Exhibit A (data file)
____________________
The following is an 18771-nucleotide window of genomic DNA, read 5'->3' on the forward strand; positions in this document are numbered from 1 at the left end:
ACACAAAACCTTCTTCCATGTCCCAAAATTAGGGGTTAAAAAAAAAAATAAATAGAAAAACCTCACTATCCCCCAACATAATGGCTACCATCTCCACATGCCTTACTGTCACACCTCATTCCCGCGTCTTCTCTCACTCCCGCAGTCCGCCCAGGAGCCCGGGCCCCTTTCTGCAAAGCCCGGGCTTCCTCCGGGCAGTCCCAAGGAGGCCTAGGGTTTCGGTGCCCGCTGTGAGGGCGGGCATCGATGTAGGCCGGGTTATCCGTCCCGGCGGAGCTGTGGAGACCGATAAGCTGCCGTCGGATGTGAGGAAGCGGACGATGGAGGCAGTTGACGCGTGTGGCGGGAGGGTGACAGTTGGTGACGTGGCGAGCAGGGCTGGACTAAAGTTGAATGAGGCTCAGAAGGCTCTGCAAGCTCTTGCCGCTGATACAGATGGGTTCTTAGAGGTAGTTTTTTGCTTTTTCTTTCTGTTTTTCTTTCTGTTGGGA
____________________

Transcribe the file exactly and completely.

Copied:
The following is an 18771-nucleotide window of genomic DNA, read 5'->3' on the forward strand; positions in this document are numbered from 1 at the left end:
ACACAAAACCTTCTTCCATGTCCCAAAATTAGGGGTTAAAAAAAAAAATAAATAGAAAAACCTCACTATCCCCCAACATAATGGCTACCATCTCCACATGCCTTACTGTCACACCTCATTCCCGCGTCTTCTCTCACTCCCGCAGTCCGCCCAGGAGCCCGGGCCCCTTTCTGCAAAGCCCGGGCTTCCTCCGGGCAGTCCCAAGGAGGCCTAGGGTTTCGGTGCCCGCTGTGAGGGCGGGCATCGATGTAGGCCGGGTTATCCGTCCCGGCGGAGCTGTGGAGACCGATAAGCTGCCGTCGGATGTGAGGAAGCGGACGATGGAGGCAGTTGACGCGTGTGGCGGGAGGGTGACAGTTGGTGACGTGGCGAGCAGGGCTGGACTAAAGTTGAATGAGGCTCAGAAGGCTCTGCAAGCTCTTGCCGCTGATACAGATGGGTTCTTAGAGGTAGTTTTTTGCTTTTTCTTTCTGTTTTTCTTTCTGTTGGGA